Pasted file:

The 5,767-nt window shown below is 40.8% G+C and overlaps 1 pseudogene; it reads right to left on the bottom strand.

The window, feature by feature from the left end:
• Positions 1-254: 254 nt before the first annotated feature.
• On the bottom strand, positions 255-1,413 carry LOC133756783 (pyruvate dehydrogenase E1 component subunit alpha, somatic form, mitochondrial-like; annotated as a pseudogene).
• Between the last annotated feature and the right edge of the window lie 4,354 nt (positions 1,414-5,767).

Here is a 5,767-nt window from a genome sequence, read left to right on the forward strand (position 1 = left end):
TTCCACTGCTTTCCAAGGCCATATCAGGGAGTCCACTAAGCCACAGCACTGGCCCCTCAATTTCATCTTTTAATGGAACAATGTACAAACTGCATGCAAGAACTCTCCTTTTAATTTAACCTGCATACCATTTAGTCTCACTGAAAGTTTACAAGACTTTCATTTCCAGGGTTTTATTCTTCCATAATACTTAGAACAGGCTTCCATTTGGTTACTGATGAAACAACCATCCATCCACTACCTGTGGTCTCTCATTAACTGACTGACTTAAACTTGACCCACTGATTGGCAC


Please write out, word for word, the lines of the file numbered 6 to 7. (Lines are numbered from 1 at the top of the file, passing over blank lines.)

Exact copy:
Here is a 5,767-nt window from a genome sequence, read left to right on the forward strand (position 1 = left end):
TTCCACTGCTTTCCAAGGCCATATCAGGGAGTCCACTAAGCCACAGCACTGGCCCCTCAATTTCATCTTTTAATGGAACAATGTACAAACTGCATGCAAGAACTCTCCTTTTAATTTAACCTGCATACCATTTAGTCTCACTGAAAGTTTACAAGACTTTCATTTCCAGGGTTTTATTCTTCCATAATACTTAGAACAGGCTTCCATTTGGTTACTGATGAAACAACCATCCATCCACTACCTGTGGTCTCTCATTAACTGACTGACTTAAACTTGACCCACTGATTGGCAC